(BIVN) – Disagreement intensified on Tuesday between the Hawaiʻi State Teachers Association and the Hawaiʻi Department of Education over plans to return to school in the middle of the COVID-19 pandemic.
Today, the HSTA held a news conference to say it “is alarmed by the lack of transparency and public notification about coronavirus cases at Hawaii’s public schools.” HSTA wrote:
Over the last few days, teachers across the state have contacted HSTA to report confirmed COVID-19 cases at five schools. In each of these cases, teachers were notified, but parents and the greater public were not. This is happening less than one week before students are supposed to return for face-to-face learning and testing on school campuses.
At a Hawaii State Board of Education (BOE) meeting, BOE members expressed disappointment that they and the public had not been told of six coronavirus cases on school campuses during summer school. The incidents we’ve learned about over the last few days show neither the Hawaii State Department of Health (DOH) nor the Hawaii State Department of Education (HIDOE) is informing the public about cases at all.
In an email to school staff in recent days, one principal wrote, “Because DOH is busy with an increased caseload we have done initial notifications to those we feel might have been in close contact and they have been approved for telework for a two week period as a precautionary measure.”
“Our principals are not contact tracers and have not been trained to be contact tracers,” said HSTA President Corey Rosenlee. “It begs the question: Has the governor been informed? If yes, why has the governor kept the information secret? If no, are plans to bring students back to campuses based on accurate information?”
HSTA went on to say that “since the HIDOE is not disclosing which campuses have positive coronavirus cases, it’s important for the public to know these are the five schools that reported COVID-19 positive cases on their campuses since Aug. 6”, which the union says are:
- Campbell High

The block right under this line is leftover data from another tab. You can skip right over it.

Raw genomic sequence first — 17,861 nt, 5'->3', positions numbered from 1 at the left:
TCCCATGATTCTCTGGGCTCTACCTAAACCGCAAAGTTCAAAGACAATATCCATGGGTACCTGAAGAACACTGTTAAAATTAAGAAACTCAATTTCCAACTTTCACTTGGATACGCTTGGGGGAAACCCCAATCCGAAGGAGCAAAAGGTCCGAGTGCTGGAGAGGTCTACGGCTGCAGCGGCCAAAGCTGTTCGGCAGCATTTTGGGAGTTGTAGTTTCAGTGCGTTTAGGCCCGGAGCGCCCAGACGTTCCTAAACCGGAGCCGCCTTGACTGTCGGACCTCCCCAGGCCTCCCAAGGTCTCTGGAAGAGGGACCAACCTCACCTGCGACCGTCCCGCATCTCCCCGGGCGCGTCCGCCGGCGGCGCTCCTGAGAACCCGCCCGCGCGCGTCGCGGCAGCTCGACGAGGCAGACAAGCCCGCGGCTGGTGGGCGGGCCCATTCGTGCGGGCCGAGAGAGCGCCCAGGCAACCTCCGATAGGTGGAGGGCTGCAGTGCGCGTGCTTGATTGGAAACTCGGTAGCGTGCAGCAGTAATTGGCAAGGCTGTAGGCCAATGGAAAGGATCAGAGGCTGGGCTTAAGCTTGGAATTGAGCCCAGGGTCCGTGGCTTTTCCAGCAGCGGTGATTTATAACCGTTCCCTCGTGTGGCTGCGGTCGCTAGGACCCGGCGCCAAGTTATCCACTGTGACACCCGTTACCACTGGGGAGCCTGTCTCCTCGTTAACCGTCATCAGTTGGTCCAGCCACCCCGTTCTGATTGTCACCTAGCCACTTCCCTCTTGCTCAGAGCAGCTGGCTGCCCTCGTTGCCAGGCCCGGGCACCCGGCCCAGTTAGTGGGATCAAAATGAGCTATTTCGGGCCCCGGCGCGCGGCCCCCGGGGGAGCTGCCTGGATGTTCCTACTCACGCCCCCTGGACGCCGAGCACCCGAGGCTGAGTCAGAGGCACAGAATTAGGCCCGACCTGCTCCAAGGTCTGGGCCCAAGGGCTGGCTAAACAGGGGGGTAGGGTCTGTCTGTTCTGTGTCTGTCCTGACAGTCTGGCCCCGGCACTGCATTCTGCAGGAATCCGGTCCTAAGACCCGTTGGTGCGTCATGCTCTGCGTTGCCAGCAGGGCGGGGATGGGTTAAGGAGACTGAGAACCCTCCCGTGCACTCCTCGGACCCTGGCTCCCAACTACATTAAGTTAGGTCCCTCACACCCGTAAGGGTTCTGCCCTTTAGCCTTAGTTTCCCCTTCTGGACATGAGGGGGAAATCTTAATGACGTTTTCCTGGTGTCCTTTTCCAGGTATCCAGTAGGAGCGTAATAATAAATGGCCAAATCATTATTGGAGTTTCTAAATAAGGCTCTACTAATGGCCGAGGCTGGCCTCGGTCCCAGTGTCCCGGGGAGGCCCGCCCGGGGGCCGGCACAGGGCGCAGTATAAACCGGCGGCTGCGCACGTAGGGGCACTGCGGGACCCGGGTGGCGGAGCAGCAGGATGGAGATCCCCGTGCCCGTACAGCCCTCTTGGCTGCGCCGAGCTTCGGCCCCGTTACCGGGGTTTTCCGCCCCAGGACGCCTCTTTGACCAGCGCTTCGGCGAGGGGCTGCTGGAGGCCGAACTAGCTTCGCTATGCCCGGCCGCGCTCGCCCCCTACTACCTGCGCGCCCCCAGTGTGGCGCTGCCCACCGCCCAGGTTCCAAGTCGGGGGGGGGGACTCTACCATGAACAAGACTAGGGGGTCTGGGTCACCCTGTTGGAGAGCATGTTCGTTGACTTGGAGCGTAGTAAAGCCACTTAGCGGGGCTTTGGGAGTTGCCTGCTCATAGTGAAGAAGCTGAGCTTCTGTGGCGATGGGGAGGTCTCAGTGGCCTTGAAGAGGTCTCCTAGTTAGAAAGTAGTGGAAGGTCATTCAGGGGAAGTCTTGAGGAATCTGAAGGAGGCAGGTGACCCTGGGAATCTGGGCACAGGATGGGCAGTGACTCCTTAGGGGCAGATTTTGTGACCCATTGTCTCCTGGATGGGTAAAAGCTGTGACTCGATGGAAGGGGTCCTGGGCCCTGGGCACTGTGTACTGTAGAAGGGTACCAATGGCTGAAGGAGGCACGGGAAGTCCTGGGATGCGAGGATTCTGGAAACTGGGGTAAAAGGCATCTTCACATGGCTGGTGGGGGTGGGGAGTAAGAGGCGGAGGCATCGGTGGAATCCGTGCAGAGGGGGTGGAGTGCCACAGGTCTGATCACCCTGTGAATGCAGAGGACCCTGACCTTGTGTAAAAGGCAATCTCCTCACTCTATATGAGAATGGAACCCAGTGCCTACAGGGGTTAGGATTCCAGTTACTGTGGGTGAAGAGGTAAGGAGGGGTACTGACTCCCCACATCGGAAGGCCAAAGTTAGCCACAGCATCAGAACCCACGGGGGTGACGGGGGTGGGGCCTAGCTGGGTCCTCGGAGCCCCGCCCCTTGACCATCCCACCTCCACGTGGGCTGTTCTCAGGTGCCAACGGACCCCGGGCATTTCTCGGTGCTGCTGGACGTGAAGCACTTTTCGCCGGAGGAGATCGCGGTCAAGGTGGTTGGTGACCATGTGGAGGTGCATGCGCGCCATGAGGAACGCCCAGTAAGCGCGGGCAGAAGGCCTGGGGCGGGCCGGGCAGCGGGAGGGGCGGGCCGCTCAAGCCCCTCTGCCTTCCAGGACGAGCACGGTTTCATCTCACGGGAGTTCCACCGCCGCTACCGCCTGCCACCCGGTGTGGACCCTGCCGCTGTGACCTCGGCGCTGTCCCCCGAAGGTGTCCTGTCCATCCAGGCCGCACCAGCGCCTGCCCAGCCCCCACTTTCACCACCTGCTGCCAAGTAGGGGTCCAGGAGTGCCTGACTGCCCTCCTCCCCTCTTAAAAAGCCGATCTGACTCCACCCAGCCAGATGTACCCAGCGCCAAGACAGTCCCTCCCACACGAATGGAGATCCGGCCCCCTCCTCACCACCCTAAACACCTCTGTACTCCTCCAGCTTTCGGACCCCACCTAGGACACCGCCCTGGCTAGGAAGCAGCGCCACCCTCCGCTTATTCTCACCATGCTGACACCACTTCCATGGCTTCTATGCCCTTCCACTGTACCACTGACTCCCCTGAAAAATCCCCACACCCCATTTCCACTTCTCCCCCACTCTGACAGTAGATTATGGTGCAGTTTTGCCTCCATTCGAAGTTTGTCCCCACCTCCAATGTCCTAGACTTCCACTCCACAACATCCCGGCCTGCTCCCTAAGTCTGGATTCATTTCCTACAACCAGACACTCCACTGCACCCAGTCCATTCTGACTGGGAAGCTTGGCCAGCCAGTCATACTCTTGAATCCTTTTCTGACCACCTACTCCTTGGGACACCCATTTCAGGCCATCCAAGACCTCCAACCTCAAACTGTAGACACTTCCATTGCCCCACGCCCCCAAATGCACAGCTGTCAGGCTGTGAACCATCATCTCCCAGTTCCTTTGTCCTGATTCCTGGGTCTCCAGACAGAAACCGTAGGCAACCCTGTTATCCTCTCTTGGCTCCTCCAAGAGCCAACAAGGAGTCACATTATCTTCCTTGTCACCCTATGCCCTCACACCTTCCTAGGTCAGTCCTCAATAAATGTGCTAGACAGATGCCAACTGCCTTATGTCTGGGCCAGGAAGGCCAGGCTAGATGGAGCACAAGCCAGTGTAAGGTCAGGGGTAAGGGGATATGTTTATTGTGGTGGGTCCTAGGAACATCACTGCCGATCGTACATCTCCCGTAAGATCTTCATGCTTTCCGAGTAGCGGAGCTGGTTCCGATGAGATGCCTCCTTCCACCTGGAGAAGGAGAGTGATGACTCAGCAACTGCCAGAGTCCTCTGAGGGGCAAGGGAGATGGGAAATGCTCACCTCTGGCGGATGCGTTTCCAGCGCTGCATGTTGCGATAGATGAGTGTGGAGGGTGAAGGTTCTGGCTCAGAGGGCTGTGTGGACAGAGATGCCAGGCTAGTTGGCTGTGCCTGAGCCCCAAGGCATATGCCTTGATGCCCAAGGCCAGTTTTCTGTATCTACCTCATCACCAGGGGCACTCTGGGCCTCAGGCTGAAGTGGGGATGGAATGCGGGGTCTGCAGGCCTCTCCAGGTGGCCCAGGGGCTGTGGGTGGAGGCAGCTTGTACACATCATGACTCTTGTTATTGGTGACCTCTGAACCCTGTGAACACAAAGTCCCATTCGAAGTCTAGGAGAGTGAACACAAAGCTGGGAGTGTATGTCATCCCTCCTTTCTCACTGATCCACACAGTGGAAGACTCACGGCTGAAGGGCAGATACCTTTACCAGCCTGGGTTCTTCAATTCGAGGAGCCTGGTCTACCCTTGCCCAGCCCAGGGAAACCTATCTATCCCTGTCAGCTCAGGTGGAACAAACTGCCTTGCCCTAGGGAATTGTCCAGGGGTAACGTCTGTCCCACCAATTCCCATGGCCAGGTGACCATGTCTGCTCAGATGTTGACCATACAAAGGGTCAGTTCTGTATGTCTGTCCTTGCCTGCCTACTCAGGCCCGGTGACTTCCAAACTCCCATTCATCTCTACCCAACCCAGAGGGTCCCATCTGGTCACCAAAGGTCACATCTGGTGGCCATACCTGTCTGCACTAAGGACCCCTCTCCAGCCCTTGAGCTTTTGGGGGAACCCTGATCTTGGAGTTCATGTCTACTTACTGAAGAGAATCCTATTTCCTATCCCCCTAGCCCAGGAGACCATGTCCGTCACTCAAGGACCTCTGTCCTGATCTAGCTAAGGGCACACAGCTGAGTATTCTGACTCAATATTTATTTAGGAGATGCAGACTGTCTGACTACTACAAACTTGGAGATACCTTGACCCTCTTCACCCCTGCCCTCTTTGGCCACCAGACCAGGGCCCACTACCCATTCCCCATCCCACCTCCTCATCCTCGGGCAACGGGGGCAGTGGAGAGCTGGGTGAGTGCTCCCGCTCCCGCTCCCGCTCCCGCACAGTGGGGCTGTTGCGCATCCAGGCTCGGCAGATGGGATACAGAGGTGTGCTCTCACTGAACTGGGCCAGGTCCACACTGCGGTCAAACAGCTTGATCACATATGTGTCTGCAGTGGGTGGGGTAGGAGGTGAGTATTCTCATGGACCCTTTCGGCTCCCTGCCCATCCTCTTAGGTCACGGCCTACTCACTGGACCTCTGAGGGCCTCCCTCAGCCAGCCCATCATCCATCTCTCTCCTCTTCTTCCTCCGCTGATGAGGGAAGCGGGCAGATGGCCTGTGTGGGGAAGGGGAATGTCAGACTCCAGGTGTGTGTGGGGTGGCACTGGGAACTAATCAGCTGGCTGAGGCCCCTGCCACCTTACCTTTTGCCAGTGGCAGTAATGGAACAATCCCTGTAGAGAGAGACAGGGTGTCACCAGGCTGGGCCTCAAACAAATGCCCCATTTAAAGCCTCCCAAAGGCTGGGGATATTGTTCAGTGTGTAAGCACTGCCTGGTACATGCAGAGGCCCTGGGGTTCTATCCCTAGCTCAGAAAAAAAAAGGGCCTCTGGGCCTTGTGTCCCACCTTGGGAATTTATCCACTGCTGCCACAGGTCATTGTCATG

- Hilo Intermediate
- Kapolei Middle
- Moanalua Elementary
- Moanalua High
HSTA also said that “between July 31 and Aug. 5, we also have reports of educators quarantining because of confirmed COVID-19 cases on four other campuses”, which are:
- Iliahi Elementary
- Kaala Elementary
- Leilehua High
- Waialae Elementary Public Charter School
“Are there other schools with active cases?” the union asked. “When that happens, will the HIDOE and DOH let people know?”
The Hawaiʻi DOE disputes the HSTA claim that there has been a lack of transparency. A media availability has been planned with Superintendent Dr. Christina Kishimoto for 3:30 p.m. today. However, in advance of Kishimoto’s statement, the DOE released this:
Timely notification was made to the impacted school community for each positive COVID-19 case at a HIDOE school or office. This is consistent with the Department’s protocols for notifying school communities about any health or safety threat that occurs on a campus. The Department followed its procedures on internal notification, communication to health officials, cleaning and sanitization of facilities, and informing impacted staff, students and/or vendors.
The state Department of Health is the lead agency in terms of notifying individuals who were possibly exposed. If a case rises to a level requiring immediate, broader notification to the public, the Department will respond accordingly.
The Hawaiʻi DOE went on to provide a breakdown of the COVID-19 case count by complex area, explaining the related notifications that went out in each case. The DOE did not identify a case in any of the three Hawaiʻi island complex areas. That includes zero (0) cases reported in the Hilo-Waiakea complex area, which conflicts with the information shared by the HSTA claiming that there was a reported COVID-19 positive case on the Hilo Intermediate School campus.
“With cases starting to bubble up across our state, each school is scrambling to put something into place because the Department of Health is proving that they are not up to the task. This is despite their assurances that they had everything under control. We know now that that is not the case,” said HSTA Vice President Osa Tui Jr. “This, unfortunately, comes as no surprise to our members as they see first hand that the promises of safety for students and personnel. They’re all shibai. Many schools cannot acquire the PPE (personal protective equipment) that they need to do their jobs in a safe manner, especially for many of our neighbor island schools. Assertions that many of the cleaning protocols that are being put into place are not likely to be done in a way that ensures safety.”